By Sanjana Sanghi:
A full page advertisement for Kalyan Jewellers in The Hindu on April 17, 2015 featuring Aishwarya Rai Bacchan has created a furore among child rights activists, feminist activists and the general public. A look at the advertisement (below) will allow greater understanding of the grave societal implications it has.
Here we see Aishwarya Rai Bachchan in a set up that resembles 17th and 18th century white aristocracy in colonial Europe, fully clad with heavy jewellery, contrasted with a black-skinned slave-boy struggling to hold an umbrella over her head. The advertisement was given the effect of a rugged painting, rather than a 21st century HD digital photograph, that further strengthens the undeniably racist thrust of this depiction.
The open letter brought out by various activists demanding immediate public retraction for the advertisement also carries images of the Victorian portraits that facilitate understanding the similarity between the two.
First, to see Aishwarya Rai Bachchan, who in addition to being a global icon is also an International Goodwill Ambassador for the United Nations, in this racist and questionable advertisement is rather saddening and entirely unexpected. Secondly, advertisements are the most direct and powerful form of piercing into the audience’s mind. As creative producers, presenting visual fantasy and idyllic versions of a woman that every common woman would like to emulate, and common man would desire to see, is justified. However, using a rather famished looking black skinned little boy to hold up an umbrella is neither acceptable, nor does it add, in any capacity, to the message being sent across. This juxtaposition is unacceptable because it is wholly racist, is evidently promoting child labour and is also romanticizing child servitude.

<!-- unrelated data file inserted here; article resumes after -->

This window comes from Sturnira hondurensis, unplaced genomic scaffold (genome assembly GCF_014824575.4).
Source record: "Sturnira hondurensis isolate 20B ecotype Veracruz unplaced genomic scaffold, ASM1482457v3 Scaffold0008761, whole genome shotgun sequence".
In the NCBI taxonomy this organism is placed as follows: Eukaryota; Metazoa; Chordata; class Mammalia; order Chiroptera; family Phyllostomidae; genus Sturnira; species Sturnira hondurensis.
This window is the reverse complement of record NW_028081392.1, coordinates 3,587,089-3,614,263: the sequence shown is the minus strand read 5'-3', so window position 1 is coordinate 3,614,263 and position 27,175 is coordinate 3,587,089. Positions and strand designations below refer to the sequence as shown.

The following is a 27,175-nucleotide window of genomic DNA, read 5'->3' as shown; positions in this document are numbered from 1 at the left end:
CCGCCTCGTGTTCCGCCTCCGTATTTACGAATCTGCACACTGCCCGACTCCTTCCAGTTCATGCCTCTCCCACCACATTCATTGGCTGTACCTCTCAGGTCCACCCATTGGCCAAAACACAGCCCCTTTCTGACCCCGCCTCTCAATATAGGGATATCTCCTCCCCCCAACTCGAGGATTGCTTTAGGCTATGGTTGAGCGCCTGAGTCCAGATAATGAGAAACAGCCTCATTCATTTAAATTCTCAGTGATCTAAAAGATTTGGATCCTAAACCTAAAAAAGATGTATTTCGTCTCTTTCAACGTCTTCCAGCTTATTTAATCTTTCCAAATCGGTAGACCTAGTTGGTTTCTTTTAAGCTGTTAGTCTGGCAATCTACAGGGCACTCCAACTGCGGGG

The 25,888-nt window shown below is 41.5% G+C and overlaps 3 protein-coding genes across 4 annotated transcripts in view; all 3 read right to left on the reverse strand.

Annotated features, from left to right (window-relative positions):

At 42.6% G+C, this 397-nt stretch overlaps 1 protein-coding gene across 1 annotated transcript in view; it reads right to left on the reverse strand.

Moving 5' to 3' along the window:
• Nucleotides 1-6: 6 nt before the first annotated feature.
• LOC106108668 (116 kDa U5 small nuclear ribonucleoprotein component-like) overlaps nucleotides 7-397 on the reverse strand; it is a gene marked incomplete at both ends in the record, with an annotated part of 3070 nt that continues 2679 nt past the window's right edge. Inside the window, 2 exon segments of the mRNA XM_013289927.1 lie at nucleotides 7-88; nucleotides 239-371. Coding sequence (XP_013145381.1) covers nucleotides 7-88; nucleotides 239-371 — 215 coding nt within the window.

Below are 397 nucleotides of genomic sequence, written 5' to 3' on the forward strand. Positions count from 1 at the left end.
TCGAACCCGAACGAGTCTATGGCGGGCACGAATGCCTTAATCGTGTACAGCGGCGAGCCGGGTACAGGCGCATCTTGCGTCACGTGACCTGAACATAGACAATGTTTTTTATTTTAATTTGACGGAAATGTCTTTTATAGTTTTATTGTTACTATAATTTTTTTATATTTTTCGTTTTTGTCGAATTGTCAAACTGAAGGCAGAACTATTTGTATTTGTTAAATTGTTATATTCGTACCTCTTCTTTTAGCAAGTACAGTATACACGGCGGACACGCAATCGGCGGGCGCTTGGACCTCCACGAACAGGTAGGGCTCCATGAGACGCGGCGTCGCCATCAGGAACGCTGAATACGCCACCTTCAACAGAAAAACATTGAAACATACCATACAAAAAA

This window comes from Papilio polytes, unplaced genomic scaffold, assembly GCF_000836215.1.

As a Bollywood icon and a public figure that the nation looks up to, such excesses are hugely damaging. It is of paramount importance that child slavery, or servitude is in no way legitimised, fantasized or normalised by advertising agencies using popular figures and attractive visuals. They almost instantly nullify the efforts being made by human rights and child rights activists to combat child labour and institutionalize an atmosphere free of slavery and exploitation. Agreed that Rai’s intentions were not to cause this damage, but agreeing to be a part of this objectionable visual portrayal should have been avoided in the first place.
The slave fantasy seems to be frighteningly appealing considering it has been used multiple times before. One reference of such usage was made in the open letter, of an ad campaign by Pakistani designer Aamna Aqeel, called “Be My Slave”.
As we await appropriate redressal of the many issues this advertisement has raised, I do believe (or rather hope) that Rai’s intentions were not to permeate these negative and objectionable messages to the nation’s public.
Update: According to this report, Kalyan Jewellers has pulled down the ad.